*highlight white areas for spoilers*
"As long as he prayed he didn't have to think. He didn't have to remember. He didn't have to decide. He didn't have to acknowledge he was entering a world where no one had laid out the rules for him to follow, a world where there might not be any rules left for any of them to follow." p.65I'm going to say that this was a very impressive book. Usually sequels and especially middle books don't live up to the first book. I think The Dead and the Gone completely lived up to Life As We Knew It. There was very little rehashing of the events leading up to the moon crash and we get to the complex problem of living with hardly any resources very quickly. I found it a little hard to believe that Alex's family didn't really know about it since Miranda's school made such a big deal about it, but maybe since they were in NYC they didn't think it would affect them. I don't know. But, while Miranda had her mom, Alex doesn't have any adults living with him to make the hard decisions so he has to make them for himself and his younger sisters and he questions his choices all the time. And while Miranda's family had very little religion, Alex's family are devoted Catholics. The Catholicism is very heavy in this book and while it bothered some people, I know families who are very Catholic so it was okay with me.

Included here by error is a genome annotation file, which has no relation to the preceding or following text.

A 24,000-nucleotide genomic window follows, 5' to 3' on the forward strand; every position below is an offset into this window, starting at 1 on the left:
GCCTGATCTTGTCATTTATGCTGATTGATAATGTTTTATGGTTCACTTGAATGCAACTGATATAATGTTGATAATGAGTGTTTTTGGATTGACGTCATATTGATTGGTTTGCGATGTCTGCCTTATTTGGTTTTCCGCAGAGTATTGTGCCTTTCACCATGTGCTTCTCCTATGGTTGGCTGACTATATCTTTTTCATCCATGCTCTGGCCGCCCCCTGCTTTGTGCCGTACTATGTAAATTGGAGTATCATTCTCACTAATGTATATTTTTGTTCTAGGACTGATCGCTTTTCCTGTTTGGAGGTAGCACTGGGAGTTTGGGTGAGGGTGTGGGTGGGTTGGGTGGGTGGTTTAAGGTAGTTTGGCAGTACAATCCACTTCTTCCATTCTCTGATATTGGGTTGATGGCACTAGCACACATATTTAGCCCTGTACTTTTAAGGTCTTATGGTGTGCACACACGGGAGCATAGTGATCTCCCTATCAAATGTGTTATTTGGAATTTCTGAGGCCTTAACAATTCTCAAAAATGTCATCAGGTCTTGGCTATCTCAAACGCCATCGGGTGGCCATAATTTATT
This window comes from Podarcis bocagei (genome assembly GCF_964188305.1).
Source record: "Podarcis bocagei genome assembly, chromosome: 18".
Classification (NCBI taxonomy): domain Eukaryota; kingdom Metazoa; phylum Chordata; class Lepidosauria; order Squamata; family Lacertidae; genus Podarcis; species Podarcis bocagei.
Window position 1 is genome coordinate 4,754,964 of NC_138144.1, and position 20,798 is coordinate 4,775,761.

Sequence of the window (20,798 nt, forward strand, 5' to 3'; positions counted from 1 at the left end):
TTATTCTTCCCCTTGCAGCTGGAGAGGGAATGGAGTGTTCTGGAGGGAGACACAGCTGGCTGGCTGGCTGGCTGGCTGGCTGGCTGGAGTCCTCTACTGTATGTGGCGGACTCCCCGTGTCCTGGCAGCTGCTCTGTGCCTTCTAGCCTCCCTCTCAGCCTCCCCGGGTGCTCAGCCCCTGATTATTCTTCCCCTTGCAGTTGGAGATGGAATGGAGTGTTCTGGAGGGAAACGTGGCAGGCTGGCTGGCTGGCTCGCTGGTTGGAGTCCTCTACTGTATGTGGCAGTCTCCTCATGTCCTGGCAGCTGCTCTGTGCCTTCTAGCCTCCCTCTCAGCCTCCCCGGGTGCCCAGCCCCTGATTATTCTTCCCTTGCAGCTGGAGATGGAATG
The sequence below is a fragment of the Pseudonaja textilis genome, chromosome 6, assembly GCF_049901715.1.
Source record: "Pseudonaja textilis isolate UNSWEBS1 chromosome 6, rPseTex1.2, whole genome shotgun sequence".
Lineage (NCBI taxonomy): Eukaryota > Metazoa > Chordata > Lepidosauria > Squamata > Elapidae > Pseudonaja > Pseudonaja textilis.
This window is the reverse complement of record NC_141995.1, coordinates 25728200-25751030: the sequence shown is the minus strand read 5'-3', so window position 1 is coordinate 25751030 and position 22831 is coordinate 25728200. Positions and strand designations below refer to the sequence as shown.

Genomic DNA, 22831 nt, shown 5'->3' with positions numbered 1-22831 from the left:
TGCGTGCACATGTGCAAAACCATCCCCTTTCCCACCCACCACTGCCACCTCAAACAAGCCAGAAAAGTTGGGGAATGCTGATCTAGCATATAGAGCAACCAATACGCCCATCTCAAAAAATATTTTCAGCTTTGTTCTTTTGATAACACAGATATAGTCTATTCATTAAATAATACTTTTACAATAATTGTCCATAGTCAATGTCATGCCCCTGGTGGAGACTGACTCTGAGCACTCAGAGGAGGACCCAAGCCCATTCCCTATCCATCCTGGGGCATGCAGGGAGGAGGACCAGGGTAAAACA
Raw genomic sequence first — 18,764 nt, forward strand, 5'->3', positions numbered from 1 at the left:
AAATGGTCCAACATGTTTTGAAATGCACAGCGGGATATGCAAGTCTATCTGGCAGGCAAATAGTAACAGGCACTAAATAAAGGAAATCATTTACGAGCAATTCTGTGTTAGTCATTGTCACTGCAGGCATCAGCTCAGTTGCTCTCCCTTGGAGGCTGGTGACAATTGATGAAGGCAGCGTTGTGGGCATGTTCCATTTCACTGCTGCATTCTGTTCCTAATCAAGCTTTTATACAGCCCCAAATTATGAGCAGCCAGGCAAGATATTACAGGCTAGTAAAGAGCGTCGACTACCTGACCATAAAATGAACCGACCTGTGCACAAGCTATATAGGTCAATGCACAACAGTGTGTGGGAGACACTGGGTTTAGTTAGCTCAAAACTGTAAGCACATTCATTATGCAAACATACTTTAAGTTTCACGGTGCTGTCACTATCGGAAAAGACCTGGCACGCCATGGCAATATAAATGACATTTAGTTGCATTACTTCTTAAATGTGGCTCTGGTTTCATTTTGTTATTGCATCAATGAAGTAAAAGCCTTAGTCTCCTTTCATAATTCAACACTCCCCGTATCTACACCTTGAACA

While I don't normally look at other reviews right before I write one, I did for this book. It seems a lot of people had a problem with the switch from first person diary form to third person narrative. This didn't bother me like it did others. Only because I know that the third book (This World We Live In) will involve the characters from both books and I'm hoping that it is written from Miranda's POV. To me that would make sense and the change of POV in TDTG won't matter since I don't like moving one person's head to another in a trilogy. The only way I will care about the shift is if the POV alternates between Alex and Miranda and then I will call bull. The OTHER big problem that people had so the stereotypical portrayal of a Puerto Rican family. Now I will admit that I can't comment one way or the other on whether this is true or not. But I will say that I remember wondering if this was really how Puerto Rican fathers acted towards their families and sons, especially. But it played out since I know that a lot of fathers expect their sons to act a certain way, no matter their nationality and that since it was Alex's impression of his father, it might not be the most accurate. Sometimes what we think people think about us is not the actual truth.
As dark as LAWKT was, it was nothing compared to TDTG. Dead bodies, rats, riots and violence permeate this book and it seems completely natural given that all this takes place in a large city. The threat of violence in LAWKT is almost non-existent since Miranda is sheltered and separated from the rest of her town, but living in NYC increases Alex and his sisters contact with others and, of course, they are teenagers living alone so it heightens the reality of their situation. One of the good things is that you get more information on what is happening worldwide and more about the cause and effect of the moon crash. And while the ending was sad and abrupt, it was also hopeful. TDTG could almost stand on its own. Meanwhile, I can't wait for the third book to come out. I have high hopes.